On Friday, January 25, 2019, California Attorney General Xavier Becerra’s Office held the fourth of its six public forums in connection with its rulemaking process for the California Consumer Privacy Act (“CCPA”). The purpose of the open forum, which was held in Los Angeles at the Ronald Reagan State Building, was to provide an initial opportunity for the public to participate in the CCPA rulemaking process. The formal rulemaking process is scheduled to begin later this year.

As noted in a prior Firewall blog post, the recently-enacted CCPA grants California consumers the right to know what information companies collect about them, the right to “opt out” from allowing companies to sell their personal information, the right to demand that companies delete collected information, and the right to receive equal service even if consumers exercise their “opt out” right. As required by the CCPA, the Attorney General must adopt its regulations on or before July 1, 2020. Businesses, however, must comply with the CCPA even before then, starting on January 1, 2020.  Continue Reading Different Viewpoints Represented at the Latest California Attorney General’s Office Public Forum on the California Consumer Privacy Act

Over the last several years, the emphasis on privacy and data protection has grown significantly. With the amount of data collected by companies and technology skyrocketing, the need to protect personal information has been at the forefront of states’ legislative agendas. While all 50 states now have breach notification statutes, states are now taking a closer look at issues such as tracking online behavior and the use of biometric data. What used to be futuristic props in sci-fi media, face and fingerprint scanners, are now part of everyday life and consumer transactions. Despite the increase in the use of biometric data, only three states, Washington, Texas and Illinois have passed legislation addressing biometric data. Continue Reading Illinois’ BIPA’s Rollercoaster Ride to the Illinois Supreme Court

In February of this year, the Securities Exchange Commission issued its updated Statement and Guidance on Public Company Cybersecurity Disclosures.  In April, the SEC issued an Order that, among other things, levied a $35 million fine against Yahoo! Inc. for failing to properly report a 2014 data breach.  These actions support the view that the SEC is consciously committing attention and resources to cybersecurity issues affecting public companies.

Here are some key takeaways from both the Guidance and from the Yahoo! Order:  Continue Reading SEC Takes Aim at Cybersecurity Disclosures

Not long ago, financial technology (FinTech) startups were all seeking to disrupt the market for financial services and compete directly with financial institutions (FIs) for customers. But as these startups have grown into more mature companies, cooperation with FIs has come to replace disruption for many FinTech firms. These companies have realized that FIs can help scale their technology to larger bases of potential users, and can also help FinTechs raise capital by showing strong partnerships and FI distribution channels.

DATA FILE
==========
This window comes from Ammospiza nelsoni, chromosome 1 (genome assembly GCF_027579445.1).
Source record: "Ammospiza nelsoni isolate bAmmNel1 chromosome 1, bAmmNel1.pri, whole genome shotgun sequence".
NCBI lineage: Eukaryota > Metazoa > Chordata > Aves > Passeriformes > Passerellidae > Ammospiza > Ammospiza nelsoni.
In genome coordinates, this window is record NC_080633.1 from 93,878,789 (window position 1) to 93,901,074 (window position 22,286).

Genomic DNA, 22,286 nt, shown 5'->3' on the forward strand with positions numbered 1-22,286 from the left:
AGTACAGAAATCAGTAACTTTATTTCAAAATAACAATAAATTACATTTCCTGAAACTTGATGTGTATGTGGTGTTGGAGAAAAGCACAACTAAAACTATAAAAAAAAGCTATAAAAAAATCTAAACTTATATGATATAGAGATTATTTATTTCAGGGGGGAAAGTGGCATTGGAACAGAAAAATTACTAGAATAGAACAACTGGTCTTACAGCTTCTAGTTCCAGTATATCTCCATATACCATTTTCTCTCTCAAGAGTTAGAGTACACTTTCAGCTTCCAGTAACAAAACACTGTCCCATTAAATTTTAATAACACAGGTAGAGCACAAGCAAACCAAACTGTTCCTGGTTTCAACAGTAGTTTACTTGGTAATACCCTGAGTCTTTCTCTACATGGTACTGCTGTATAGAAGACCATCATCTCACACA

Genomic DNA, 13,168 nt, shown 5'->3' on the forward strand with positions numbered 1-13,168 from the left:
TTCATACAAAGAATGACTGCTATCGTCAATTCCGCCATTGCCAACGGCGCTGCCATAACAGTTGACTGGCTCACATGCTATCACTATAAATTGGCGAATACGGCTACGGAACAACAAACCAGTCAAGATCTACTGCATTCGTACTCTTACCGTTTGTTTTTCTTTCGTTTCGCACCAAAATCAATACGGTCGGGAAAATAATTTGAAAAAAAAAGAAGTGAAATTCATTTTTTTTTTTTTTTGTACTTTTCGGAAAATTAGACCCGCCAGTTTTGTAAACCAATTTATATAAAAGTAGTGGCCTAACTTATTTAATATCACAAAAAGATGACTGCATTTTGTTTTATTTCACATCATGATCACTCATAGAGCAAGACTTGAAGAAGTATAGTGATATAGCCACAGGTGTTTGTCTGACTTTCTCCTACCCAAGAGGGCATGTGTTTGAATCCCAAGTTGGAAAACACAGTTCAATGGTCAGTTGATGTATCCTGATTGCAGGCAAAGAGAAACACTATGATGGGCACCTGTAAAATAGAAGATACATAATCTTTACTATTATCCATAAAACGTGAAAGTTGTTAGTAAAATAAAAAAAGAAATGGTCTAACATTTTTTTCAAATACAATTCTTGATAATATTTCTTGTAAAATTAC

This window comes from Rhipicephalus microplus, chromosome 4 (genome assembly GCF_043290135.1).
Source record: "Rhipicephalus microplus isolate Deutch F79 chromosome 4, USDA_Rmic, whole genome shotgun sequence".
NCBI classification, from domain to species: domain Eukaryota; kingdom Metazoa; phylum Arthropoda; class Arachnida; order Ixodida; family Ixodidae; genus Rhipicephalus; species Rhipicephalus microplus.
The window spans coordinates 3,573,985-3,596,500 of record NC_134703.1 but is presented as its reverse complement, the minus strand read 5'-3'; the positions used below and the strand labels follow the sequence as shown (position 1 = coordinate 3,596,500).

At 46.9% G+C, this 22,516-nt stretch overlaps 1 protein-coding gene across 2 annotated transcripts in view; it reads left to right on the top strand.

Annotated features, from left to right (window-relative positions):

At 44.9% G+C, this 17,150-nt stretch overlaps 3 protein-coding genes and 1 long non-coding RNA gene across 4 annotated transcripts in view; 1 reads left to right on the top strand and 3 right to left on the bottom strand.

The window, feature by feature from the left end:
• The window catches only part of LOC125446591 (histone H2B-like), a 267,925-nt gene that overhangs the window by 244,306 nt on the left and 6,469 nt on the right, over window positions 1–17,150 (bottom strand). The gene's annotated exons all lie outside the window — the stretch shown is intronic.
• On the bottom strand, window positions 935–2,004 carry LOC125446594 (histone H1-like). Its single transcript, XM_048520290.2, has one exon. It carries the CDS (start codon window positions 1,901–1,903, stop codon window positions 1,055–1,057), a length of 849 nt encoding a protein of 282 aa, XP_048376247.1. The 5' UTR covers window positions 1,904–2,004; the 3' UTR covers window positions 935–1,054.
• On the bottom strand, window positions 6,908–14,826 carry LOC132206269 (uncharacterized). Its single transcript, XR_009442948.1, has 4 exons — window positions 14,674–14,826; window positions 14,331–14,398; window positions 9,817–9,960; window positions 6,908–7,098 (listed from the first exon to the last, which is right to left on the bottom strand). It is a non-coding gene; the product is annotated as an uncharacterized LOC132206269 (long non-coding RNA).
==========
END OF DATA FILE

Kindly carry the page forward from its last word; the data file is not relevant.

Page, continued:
In turn, FIs now recognize that FinTech firms offer more than competition, representing potentially valuable partnerships with better technology and an improved user experience. By collaborating with FinTechs, FIs can improve product offerings and increase efficiency, all without the FIs committing significant resources to create new solutions themselves.  Continue Reading Access vs. Security: Takeaways For U.S. Financial Institutions from the European PSD2 Open API Framework

When a data breach occurs, the guilty party—a fraudster or criminal syndicate— is often nowhere to be found. Who bears the loss from a breach perpetrated by a fraudster: the consumer whose data was compromised, the financial institution where the data was used, or the business that failed to protect the data? Often, the loss initially falls on the financial institution through account or card agreement provisions or deadlines imposed by statutes or regulations. Can a financial institution recover these losses from a business with whom it has no contract? This depends on which law applies. Continue Reading Recovering Data Breach Losses from Non-Contractual Parties

While U.S. companies focused on the imposition of burdensome data protection laws being implemented overseas, California was hard at work on revamping its own laws. As of June 25, 2018, the home of big technology, Silicon Valley, Facebook, and Google, was prepared to consider the California Consumer Personal Information Disclosure and Sale Initiative (“Initiative”) on the November 2018 ballot. The Initiative sought to enact a version of the California Consumer Privacy Act of 2018, requiring businesses to disclose, on a consumer’s demand, the personal information a business collects, the purpose for which it is used, and to whom it is sold or shared with. The Act also allows individuals to restrict the sharing of their information. Finally, the Act provides a simple path to recovery for violations. Although companies like Facebook and Google dropped their opposition to the Initiative, concerns remained among the business community, so California lawmakers stepped in. Continue Reading CLIENT ALERT: At Rocket Speed – The California Consumer Privacy Act of 2018 Signed into Law Yesterday